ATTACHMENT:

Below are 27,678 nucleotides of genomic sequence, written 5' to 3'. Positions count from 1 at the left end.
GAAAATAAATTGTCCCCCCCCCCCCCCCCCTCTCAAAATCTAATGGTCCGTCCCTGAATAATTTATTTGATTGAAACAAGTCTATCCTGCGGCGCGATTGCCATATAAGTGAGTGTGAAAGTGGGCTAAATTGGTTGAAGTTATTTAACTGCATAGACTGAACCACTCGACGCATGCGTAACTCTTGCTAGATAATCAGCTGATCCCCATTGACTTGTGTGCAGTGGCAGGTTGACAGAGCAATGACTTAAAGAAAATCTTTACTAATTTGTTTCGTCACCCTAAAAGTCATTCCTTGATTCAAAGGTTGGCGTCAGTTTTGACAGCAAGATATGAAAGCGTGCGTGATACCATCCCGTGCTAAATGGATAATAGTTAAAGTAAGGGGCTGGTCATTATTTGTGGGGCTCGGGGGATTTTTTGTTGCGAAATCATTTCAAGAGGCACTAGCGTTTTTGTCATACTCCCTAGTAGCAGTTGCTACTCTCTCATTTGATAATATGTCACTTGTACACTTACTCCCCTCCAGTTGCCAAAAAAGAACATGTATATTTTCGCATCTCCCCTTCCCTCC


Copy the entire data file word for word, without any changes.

Below are 27,678 nucleotides of genomic sequence, written 5' to 3'. Positions count from 1 at the left end.
GAAAATAAATTGTCCCCCCCCCCCCCCCCCTCTCAAAATCTAATGGTCCGTCCCTGAATAATTTATTTGATTGAAACAAGTCTATCCTGCGGCGCGATTGCCATATAAGTGAGTGTGAAAGTGGGCTAAATTGGTTGAAGTTATTTAACTGCATAGACTGAACCACTCGACGCATGCGTAACTCTTGCTAGATAATCAGCTGATCCCCATTGACTTGTGTGCAGTGGCAGGTTGACAGAGCAATGACTTAAAGAAAATCTTTACTAATTTGTTTCGTCACCCTAAAAGTCATTCCTTGATTCAAAGGTTGGCGTCAGTTTTGACAGCAAGATATGAAAGCGTGCGTGATACCATCCCGTGCTAAATGGATAATAGTTAAAGTAAGGGGCTGGTCATTATTTGTGGGGCTCGGGGGATTTTTTGTTGCGAAATCATTTCAAGAGGCACTAGCGTTTTTGTCATACTCCCTAGTAGCAGTTGCTACTCTCTCATTTGATAATATGTCACTTGTACACTTACTCCCCTCCAGTTGCCAAAAAAGAACATGTATATTTTCGCATCTCCCCTTCCCTCC